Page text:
Read more about Vision Therapy for Adults

It is a common misconception that vision therapy is only used for school-aged children, when in fact all studies show that neuroplasticity continues as we age. At Amplify EyeCare we help many adults with vision therapy.

What makes adults good candidates for vision therapy?

Adults have demands for their eyes just as much as children do. In fact, depending on your job, you could have really high demands for your eyes. Computer programmers, architects, and those who spend a lot of time on computers generally wear out their eyes more, causing them to feel the symptoms of eyestrain more than the general population. As an adult, if you just want to see more 3D when you're driving, read a map more clearly, or read without having to strain your eyes, then there's a solution known as vision therapy. It works just as well on adults as it does on school-aged children. All of the studies coming out point to the fact that the brain maintains its neuroplasticity, or its ability to change over time during a lifetime. Therefore, it is never too late to start vision therapy, whether you are a child or an adult.

When should you consider vision therapy?

If you are experiencing visual symptoms that are not improved by glasses and contact lenses, you should be evaluated by a behavioral optometrist. Sleep deprivation may seem like the cause of your tired eyes.  You may be having trouble focusing because you had an extra cocktail at dinner.  Perhaps your itchy, red eyes feel the same way when you have allergies. The reasons for these symptoms are all logical, but there may be more going on than that. If you're experiencing any of the following symptoms, you should definitely schedule a functional eye exam with our optometrist.

Common symptoms that may indicate a functional vision deficit:

  • Trouble gauging distance correctly
  • Avoid reading or near work or feeling tired after reading
  • Experience headaches, eyestrain, or eye pain after reading
  • Seeing blurry or double
  • Skipping letters or losing your place when reading
  • Reading requires extra effort and you find retention to be difficult
  • Bumping into things when walking around

Headaches, Neck Pain, and Eye Strain

When you strain your eyes while reading, they are extremely sensitive to light, requiring your brain and the structures behind your eyes to work harder than they should.  Reading reports on your computer all day can cause neck pain, back pain, eye strain, photophobia, and headaches.  While there may be other causes for these symptoms, it may be a result of a visual deficit.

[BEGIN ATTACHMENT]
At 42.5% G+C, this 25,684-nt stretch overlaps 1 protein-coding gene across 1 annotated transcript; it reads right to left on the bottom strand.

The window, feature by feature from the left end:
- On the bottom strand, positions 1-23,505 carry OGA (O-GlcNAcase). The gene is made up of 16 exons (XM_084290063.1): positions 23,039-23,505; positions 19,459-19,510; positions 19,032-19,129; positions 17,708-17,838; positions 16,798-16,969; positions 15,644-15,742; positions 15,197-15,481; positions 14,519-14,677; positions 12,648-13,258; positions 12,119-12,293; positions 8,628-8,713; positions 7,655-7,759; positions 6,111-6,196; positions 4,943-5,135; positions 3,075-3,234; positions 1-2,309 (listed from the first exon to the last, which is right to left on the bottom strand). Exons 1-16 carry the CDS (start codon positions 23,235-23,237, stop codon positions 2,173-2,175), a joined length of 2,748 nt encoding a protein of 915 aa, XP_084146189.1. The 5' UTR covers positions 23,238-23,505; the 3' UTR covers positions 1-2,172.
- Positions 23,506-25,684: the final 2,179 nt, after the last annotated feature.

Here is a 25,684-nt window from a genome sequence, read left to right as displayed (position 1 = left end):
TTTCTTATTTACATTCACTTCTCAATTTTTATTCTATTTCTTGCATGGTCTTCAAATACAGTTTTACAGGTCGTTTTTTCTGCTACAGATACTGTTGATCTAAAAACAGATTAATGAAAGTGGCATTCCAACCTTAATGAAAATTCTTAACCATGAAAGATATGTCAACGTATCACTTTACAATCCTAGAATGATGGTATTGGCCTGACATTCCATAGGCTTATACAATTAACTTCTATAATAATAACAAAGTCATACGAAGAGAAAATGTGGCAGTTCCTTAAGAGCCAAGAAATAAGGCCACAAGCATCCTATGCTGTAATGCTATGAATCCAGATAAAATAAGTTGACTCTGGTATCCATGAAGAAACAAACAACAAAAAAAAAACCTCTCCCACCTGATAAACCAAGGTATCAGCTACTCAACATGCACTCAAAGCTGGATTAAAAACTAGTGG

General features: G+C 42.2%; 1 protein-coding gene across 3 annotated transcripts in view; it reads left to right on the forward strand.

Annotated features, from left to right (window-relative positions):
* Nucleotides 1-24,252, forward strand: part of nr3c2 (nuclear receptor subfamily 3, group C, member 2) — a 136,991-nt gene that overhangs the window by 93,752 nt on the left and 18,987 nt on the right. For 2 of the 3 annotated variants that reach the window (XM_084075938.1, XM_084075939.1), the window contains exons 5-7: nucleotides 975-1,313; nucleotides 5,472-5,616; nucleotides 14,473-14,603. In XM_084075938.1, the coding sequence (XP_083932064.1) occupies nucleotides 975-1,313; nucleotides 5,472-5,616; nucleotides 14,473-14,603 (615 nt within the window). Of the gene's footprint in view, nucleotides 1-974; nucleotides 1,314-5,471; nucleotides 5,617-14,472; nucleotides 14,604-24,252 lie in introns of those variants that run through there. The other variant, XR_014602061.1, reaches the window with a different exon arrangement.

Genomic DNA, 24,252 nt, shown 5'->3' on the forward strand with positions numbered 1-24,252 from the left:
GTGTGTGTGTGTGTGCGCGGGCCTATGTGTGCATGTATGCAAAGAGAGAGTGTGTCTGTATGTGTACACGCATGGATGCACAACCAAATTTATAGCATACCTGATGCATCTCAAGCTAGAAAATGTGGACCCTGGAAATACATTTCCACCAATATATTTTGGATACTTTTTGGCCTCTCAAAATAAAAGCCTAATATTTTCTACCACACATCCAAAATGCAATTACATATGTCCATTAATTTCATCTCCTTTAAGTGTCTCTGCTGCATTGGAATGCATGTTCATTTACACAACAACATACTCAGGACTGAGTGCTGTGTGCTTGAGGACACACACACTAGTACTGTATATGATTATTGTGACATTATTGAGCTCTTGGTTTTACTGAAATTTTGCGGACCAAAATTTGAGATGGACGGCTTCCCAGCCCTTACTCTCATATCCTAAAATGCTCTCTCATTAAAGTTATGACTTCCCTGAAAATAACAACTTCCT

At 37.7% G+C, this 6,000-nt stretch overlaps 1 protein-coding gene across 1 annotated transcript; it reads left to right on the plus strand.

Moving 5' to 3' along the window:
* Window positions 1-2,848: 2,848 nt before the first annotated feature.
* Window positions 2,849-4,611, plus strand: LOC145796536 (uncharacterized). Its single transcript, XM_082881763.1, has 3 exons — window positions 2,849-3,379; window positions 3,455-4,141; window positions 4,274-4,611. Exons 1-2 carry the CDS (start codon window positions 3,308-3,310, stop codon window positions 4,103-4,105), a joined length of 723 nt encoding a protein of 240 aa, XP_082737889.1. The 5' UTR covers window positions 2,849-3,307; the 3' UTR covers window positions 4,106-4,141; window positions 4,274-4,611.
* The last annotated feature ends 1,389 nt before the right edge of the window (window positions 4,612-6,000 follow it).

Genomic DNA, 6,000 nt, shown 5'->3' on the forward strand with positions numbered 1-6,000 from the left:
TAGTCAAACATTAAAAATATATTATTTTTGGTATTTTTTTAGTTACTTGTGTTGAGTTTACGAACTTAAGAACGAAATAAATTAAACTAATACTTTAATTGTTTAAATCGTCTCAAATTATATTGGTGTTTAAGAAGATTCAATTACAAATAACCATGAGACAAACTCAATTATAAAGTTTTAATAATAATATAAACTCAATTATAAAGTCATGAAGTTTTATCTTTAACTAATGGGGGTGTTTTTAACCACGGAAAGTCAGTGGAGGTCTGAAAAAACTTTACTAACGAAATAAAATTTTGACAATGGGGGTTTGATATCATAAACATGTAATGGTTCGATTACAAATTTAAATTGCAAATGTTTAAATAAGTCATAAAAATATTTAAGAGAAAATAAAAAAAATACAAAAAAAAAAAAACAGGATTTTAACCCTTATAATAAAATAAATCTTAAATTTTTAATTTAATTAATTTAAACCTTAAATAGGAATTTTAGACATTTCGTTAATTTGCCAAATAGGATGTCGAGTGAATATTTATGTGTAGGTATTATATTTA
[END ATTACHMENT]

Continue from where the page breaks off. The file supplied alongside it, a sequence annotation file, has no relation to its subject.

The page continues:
Tilting your Head, Neck, or Screen

Many individuals who suffer from blurry or double vision adjust what they read and how they read to counteract their discomfort.  Consequently, your head, back, and eyes will feel further discomfort.

Losing Your Place When You Read

If words seem to jump or move when you read, or if they seem disconnected from one another, then you probably have poor oculomotor function.  In addition to being extremely frustrating, this inhibits your ability to understand what you read, as well as communicate it to others.

Reading with One Eye Closed

People with double vision who cannot get both eyes to focus are likely to cover or close one eye in order to bring what they are reading into focus. It's possible for you to fix underlying vision conditions, which will improve your vision and help you read more easily.

What happens in Vision Therapy?

In vision therapy, specific modalities are utilized as needed to meet the individual needs of adult patients. Adult patients generally benefit from vision therapy provided by a vision therapist, supervised by the behavioral optometrist. During the behavioral eye exam the optometrist will diagnose any underlying visual deficits and create a therapy program that addresses their findings. You will then start a therapy regimen that includes sessions in office or through zoom with daily exercises. Each therapy program is customized to the patient's diagnosis and progress during their therapy program.

Visit a Vision Therapy eye center at an Amplify EyeCare practice near you:


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